Skip to main content

Cate Blanchett Needs to Pick a Better Fight Than “Let Straight Actors Play Gay Characters!”

This is not the hill to die on.

cate blanchett in blue jasmine

Listen, Cate Blanchett is a bit of an LGBTQ+ icon thanks to her roles in films like Carol and Ocean’s 8. Unfortunately, she keeps digging herself into a deeper hole by doing things like defending Woody Allen, and now insisting that straight actors should have the right to play LGBTQ+ characters—the exact wording was that she would “fight to the death” for these actors to play queer characters.

Recommended Videos

The full quote is as follows. When asked about the feeling that queer characters should be played by queer actors, Blanchett said the issue “speaks to something that I’m quite passionate about in storytelling generally, but in film specifically, which is that film can be quite a literal medium. And I will fight to the death for the right to suspend disbelief and play roles beyond my experience. I think reality television and all that that entails had an extraordinary impact, a profound impact on the way we view the creation of character.”

She continued, “I think it provides a lot of opportunity, but the downside of it is that we now, particularly in America, I think, we expect and only expect people to make a profound connection to a character when it’s close to their experience.” makes a great point that 52 straight actors have been nominated for playing LGBTQ+ characters at the Academy Awards, and are lauded for playing LGBTQ+ characters. Meanwhile, openly LGBTQ+ actors still sometimes struggle to be cast in any role, especially trans actors. There’s a massive double standard in Hollywood, so for Blanchett to say that she’ll “fight to the death” for straight actors’ rights while not saying that LGBTQ+ actors have the right to portray their own stories—or make it to the screen at all—is more than a little Not Good.

No one is saying that we should not suspend disbelief and let people play roles outside their personal reality, but that usually means “let people play Jedi and wizards and things that they are not in real life.” It shouldn’t extend to cover casting straight actors in LGBTQ+ roles when LGBTQ+ actors can’t even get a break. There aren’t even that many major films and television series that will include non-stereotyped, well-written LGBTQ+ characters to begin with, so we’re taking an already small crop of roles and then only considering straight actors? That’s not fair.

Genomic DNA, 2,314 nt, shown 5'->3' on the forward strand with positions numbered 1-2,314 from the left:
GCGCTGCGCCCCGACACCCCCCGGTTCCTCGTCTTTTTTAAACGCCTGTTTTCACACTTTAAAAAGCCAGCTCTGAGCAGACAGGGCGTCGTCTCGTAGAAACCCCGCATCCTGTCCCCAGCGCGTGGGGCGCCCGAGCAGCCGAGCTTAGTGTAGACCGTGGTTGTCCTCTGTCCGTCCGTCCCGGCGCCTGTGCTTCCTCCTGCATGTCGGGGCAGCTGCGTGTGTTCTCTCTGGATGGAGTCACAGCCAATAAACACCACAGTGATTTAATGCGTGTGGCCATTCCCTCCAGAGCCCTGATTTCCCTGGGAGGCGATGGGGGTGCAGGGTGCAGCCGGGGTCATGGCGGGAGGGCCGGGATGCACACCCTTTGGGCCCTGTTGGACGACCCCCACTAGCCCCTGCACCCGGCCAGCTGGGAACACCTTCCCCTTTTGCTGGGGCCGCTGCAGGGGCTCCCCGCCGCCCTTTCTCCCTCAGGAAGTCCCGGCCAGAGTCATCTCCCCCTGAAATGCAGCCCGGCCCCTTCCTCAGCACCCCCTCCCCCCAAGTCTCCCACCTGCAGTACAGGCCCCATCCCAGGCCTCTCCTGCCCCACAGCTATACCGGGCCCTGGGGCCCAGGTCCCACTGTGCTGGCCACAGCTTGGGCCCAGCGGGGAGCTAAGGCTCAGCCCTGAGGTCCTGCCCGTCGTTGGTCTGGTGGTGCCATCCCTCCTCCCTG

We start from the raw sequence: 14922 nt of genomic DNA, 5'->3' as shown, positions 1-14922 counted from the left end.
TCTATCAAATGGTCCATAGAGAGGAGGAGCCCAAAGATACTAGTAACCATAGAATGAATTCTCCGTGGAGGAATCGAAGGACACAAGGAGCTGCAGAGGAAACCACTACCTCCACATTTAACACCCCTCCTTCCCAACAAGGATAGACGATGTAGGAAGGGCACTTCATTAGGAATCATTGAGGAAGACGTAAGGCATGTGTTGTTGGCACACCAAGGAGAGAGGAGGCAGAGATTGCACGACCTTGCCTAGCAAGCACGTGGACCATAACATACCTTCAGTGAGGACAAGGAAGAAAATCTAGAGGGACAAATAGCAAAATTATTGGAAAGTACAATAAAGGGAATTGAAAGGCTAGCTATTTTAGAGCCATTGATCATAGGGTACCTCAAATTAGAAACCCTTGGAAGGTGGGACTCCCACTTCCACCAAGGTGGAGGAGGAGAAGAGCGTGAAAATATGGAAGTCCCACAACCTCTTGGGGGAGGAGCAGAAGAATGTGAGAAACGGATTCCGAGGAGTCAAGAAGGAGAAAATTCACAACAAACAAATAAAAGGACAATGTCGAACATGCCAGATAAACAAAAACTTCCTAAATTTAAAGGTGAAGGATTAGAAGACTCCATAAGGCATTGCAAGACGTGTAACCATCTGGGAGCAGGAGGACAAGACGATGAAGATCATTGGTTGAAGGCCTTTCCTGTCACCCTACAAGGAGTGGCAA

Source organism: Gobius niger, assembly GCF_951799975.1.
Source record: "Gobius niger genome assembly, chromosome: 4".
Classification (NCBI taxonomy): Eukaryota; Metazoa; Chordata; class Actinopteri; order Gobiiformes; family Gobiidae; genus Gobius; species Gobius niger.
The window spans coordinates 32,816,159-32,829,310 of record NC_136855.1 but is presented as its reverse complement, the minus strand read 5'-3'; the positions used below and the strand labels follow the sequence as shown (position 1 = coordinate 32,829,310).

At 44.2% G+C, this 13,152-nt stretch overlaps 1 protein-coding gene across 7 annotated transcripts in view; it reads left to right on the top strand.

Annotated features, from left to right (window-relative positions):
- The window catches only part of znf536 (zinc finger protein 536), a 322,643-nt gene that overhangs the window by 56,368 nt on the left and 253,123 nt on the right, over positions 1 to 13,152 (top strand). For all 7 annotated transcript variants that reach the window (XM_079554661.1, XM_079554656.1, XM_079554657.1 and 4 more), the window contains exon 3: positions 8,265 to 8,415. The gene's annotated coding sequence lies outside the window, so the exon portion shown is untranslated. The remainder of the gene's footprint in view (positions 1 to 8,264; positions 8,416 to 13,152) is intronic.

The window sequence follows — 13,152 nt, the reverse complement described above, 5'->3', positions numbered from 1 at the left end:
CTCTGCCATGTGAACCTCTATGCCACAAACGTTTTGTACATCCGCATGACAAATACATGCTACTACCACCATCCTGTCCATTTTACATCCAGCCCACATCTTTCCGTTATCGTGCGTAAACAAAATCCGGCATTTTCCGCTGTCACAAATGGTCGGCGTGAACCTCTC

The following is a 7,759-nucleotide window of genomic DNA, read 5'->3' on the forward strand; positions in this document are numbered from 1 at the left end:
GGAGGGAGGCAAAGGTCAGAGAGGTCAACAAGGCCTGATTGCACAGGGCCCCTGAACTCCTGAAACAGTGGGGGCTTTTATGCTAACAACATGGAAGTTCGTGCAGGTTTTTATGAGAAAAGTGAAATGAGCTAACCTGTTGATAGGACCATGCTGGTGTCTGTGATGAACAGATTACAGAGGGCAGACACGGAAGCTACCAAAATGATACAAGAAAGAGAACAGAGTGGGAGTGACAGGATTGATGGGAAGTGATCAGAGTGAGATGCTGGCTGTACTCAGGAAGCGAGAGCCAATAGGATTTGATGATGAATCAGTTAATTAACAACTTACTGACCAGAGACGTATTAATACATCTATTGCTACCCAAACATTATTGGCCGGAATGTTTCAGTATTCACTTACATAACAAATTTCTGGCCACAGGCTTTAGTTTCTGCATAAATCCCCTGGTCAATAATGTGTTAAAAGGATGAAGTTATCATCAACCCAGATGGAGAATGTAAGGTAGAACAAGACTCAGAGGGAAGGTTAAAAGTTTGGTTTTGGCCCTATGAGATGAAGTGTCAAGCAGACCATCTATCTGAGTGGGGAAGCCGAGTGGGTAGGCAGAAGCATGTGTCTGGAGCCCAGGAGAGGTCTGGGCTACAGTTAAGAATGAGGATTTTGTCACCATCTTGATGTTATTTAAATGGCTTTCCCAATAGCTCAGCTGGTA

This is not to say that straight actors should never, ever play LGBTQ+ roles for the rest of time, but it’s a little silly to feel the need to defend it with the statistics so far out of balance. Let queer actors be the ones to play themselves onscreen for a while. It’s a way to not only increase the visibility of queer actors who might not be household names but who are just as talented as their straight counterparts, but it would be a healthy way to give hope to queer actors and queer youth alike.

We are in dire need of more LGBTQ+ representation across the board, but we also need to encourage LGBTQ+ actors that they can be part of these stories, too. Give people LGBTQ+ actors they can look up to, because we deserve more role models in every field. Representation isn’t just about people seeing themselves represented in characters onscreen. It’s also about undoing the discrimination that actors face in the real world.

So while, in a perfect world where we didn’t have to worry about discrimination, there would technically be nothing wrong with a straight actor playing a gay character, it’s time to balance things out and let LGBTQ+ actors have their shot.

Also, a word of caution: fighting to the death for the right to play a gay character when you’re straight? Not a good choice of words. We don’t need people fighting to protect straight rights; we need people defending LGBTQ+ rights and opportunities. So let’s reconsider that phrasing.

(via Out, image: Sony Pictures Classics)

Want more stories like this? Become a subscriber and support the site!

The Mary Sue has a strict comment policy that forbids, but is not limited to, personal insults toward anyone, hate speech, and trolling.—

Have a tip we should know? [email protected]


Kate Gardner
Kate (they/them) says sorry a lot for someone who is not sorry about the amount of strongly held opinions they have. Raised on a steady diet of The West Wing and classic film, they are now a cosplayer who will fight you over issues of inclusion in media while also writing coffee shop AU fanfic for their favorite rare pairs.

Filed Under:

Follow The Mary Sue: